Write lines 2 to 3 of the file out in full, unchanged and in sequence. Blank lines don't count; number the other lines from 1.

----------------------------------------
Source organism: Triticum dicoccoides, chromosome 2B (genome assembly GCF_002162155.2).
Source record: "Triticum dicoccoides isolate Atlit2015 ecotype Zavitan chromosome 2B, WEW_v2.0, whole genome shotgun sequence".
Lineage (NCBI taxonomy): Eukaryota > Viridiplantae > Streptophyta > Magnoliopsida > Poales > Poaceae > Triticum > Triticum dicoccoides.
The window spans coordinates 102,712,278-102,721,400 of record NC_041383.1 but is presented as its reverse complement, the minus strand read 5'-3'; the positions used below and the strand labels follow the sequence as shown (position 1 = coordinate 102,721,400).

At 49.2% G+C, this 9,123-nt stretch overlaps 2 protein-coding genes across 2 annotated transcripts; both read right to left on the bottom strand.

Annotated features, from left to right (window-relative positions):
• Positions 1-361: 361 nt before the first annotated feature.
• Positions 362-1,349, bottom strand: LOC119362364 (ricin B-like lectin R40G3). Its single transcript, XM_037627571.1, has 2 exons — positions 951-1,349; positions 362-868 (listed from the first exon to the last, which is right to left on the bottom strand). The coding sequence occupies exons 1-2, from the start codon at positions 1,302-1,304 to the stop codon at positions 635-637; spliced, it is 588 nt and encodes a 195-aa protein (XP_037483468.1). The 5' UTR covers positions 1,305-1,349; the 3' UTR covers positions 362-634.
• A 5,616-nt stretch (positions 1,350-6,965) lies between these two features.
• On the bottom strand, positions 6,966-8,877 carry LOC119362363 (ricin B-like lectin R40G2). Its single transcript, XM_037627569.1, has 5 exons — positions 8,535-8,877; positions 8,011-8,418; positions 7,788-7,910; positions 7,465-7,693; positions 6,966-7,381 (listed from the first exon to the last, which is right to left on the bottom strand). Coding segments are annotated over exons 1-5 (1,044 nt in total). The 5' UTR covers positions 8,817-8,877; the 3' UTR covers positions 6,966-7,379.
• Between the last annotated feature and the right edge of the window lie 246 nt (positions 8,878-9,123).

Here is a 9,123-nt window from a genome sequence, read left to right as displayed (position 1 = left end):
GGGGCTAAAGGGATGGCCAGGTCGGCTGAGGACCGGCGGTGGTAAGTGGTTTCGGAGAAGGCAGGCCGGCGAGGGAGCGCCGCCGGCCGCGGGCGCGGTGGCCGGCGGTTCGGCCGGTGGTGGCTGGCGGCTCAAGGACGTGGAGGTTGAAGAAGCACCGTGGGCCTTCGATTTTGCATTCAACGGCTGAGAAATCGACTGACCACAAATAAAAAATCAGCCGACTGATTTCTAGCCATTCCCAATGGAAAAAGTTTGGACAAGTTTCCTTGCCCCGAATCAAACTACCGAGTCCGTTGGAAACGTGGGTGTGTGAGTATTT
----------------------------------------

Source record: "Triticum dicoccoides isolate Atlit2015 ecotype Zavitan chromosome 2B, WEW_v2.0, whole genome shotgun sequence".
Lineage (NCBI taxonomy): Eukaryota > Viridiplantae > Streptophyta > Magnoliopsida > Poales > Poaceae > Triticum > Triticum dicoccoides.